Sandra Oh has been dancing with death on “Killing Eve” since 2018, so she could do with a laugh
That’s one of the reasons the Canadian-American actor took on the role of Professor Ji-Yoon Kim, the newly appointed head of a prestigious but struggling college’s English department in Netflix s comedy-drama series “The Chair.”
As rewarding as she finds “Killing Eve,” Oh said, its darker elements make it “hard for me to shoot the show…. I feel like I’ve wanted to live in a comedy space.”
The six-episode “The Chair,” out Friday on the streaming service, blends humor with the daunting challenges that Ji-Yoon faces at a school beset by financial woes and generational clashes.
Enrollment in the English department is down and most of the professors are older, white and stuck in their ways — which doesn’t go down well with the politically correct students of Pembroke University.
Ji-Yoon’s relationship with her headstrong, grade-school daughter Ju-Hee (Everly Carganilla) is rocky as well. The series from actor-turned-showrunner Amanda Peet attempts to show family relationships in a realistic and complex way.
“I moved into the mother part of my career, and usually it’s kind of been a death knell for actresses,” Oh said. “I realize it’s because the parts for the mother aren’t that great. But the ones that I am playing are very full, multidimensional and rich to play.”
While most of the show’s cast, which includes Jay Duplass, Holland Taylor, Nana Mensah and Bob Balaban, have been to college, Oh didn’t attend.
Indeed, the show’s focus on academia was not a pull for the Canadian-born daughter of South Korean immigrants. It was her character’s name that she noticed first.
“I can, very slowly over my career, note the change that has happened, to be actually able to put a Korean name and have all the characters say your name. It really appealed to me,” she said. “It says something because it normalizes things that you don’t realize that in everyday life (are) normal. So it needs to be normalized on screen.”
“The Chair” was filming in Pittsburgh in March when a series of shootings in the Atlanta-area left eight people dead, six of whom were women of Asian descent. Oh felt compelled to make her voice heard at an anti-violence rally on a Pittsburgh street corner.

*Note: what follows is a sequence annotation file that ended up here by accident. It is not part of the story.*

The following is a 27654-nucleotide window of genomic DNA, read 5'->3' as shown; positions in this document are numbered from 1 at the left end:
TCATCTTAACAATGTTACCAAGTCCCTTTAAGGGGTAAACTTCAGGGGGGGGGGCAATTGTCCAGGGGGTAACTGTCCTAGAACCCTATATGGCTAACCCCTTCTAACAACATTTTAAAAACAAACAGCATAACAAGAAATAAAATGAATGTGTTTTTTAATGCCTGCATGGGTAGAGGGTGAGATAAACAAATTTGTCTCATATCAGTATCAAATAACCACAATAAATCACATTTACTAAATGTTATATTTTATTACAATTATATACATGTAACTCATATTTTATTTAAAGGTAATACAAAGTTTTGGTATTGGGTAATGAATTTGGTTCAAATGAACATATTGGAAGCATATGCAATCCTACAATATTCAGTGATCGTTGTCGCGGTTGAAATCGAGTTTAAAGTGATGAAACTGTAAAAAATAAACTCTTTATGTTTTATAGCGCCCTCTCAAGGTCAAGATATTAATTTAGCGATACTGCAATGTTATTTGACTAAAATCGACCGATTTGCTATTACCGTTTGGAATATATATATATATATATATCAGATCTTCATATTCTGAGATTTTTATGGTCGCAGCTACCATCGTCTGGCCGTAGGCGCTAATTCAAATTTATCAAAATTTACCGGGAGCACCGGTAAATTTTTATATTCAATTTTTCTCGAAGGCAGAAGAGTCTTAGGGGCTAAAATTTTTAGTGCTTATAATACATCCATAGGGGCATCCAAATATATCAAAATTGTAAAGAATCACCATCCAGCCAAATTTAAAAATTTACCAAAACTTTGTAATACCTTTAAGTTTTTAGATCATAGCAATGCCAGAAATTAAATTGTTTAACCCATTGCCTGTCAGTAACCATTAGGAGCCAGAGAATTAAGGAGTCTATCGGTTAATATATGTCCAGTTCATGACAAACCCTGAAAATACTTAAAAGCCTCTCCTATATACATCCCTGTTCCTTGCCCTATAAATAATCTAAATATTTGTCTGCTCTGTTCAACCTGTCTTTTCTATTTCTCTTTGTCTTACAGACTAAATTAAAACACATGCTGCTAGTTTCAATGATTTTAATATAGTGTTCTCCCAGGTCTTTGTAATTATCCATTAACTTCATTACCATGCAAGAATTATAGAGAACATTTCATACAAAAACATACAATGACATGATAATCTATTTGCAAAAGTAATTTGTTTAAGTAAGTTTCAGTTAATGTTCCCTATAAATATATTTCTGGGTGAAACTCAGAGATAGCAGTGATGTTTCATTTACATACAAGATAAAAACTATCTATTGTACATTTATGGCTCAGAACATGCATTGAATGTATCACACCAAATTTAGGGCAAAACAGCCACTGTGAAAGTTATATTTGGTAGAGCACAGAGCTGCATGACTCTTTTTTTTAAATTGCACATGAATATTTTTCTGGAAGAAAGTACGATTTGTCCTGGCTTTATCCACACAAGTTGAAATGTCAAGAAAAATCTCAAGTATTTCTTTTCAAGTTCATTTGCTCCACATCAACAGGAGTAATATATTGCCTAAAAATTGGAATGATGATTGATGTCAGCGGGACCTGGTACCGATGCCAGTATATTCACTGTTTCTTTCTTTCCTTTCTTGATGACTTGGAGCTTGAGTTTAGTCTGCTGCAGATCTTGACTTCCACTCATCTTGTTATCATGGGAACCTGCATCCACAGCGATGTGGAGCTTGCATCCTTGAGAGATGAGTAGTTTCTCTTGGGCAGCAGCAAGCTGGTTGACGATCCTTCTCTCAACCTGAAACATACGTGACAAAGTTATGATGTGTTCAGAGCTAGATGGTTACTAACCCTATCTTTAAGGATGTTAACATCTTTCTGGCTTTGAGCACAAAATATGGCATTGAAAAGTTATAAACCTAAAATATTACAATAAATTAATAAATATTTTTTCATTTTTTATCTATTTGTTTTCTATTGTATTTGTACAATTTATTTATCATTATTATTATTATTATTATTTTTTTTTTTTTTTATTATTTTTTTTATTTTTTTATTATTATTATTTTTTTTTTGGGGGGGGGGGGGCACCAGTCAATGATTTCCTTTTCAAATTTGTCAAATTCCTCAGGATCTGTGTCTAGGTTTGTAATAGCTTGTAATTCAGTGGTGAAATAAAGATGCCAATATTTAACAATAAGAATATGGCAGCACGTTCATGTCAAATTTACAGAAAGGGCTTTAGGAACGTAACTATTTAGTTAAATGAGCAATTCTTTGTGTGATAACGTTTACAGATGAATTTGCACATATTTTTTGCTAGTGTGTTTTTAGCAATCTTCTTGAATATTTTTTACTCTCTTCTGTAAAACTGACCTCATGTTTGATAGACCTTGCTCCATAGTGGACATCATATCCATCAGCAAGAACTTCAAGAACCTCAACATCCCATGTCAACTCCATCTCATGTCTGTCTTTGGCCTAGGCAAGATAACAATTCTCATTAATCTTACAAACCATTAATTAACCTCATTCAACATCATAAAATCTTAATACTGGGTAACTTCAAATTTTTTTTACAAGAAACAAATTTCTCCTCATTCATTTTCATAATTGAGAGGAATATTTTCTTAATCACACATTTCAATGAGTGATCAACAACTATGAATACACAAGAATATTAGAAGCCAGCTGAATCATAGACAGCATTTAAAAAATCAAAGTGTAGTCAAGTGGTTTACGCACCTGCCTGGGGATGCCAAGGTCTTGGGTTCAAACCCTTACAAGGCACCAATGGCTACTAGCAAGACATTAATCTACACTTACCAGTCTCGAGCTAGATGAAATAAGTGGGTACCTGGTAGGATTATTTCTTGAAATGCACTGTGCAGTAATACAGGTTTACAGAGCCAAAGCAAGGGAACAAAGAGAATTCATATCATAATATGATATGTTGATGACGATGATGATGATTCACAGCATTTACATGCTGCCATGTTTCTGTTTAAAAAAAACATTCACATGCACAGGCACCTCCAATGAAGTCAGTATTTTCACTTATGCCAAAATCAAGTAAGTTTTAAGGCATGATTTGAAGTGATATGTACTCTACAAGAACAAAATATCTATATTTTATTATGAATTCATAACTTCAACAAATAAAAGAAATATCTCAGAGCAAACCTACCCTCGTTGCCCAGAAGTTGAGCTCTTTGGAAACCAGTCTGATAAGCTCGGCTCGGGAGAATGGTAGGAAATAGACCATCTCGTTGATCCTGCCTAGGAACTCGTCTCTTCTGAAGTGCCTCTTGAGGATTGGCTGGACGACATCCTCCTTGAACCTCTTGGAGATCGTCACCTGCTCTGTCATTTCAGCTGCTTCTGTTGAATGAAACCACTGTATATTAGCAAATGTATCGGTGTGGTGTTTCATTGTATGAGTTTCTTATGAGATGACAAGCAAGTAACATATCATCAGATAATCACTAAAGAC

“I just knew I didn’t want to be alone. I wanted to gather with other Asian people,” she said. She discussed it with the cast and crew, “who really responded so beautifully because these things are important to them as well. So even though it was a tricky time during Covid, because we still need to do our jobs and continue shooting, it was very important to all of us to be in (the) community and to hear each other.”
Oh said she hopes her screen portrayals make a difference when it comes to representing people of Asian ethnicity.
“I feel like what I can do in my work far outweighs anything that I could possibly say in a rally or a tweet or even in an essay, because that’s not the medium that I am at my best, that I feel I can communicate the most in.”
Oh has been in London filming the final season of “Killing Eve,” which in 2018 earned her a best drama series actress Emmy nomination — the first for an Asian actor in the category. She’s had two other nominations in the category since. She’s hoping to tie up the twisted relationship between her character, Eve Polastri, and serial killer Villanelle (Jodie Comer), while remaining “truthful” to the characters.
There’s another role of Oh’s that has touched audiences: her portrayal of Dr. Cristina Yang in the long-running hospital drama “Grey’s Anatomy.” Oh left the hit show in 2014. Early in the pandemic, people stuck at home tuned in to — or discovered — the show and gathered on social media to discuss plotlines from recent and older seasons.
“I do think the show was a real comfort to a lot of people during the pandemic,” she said. “It’s amazing to be a part of a show that gives that type of comfort or familiarity to people. It’s a great, great privilege. I’m happy if people rediscovered it or discover for the first time.”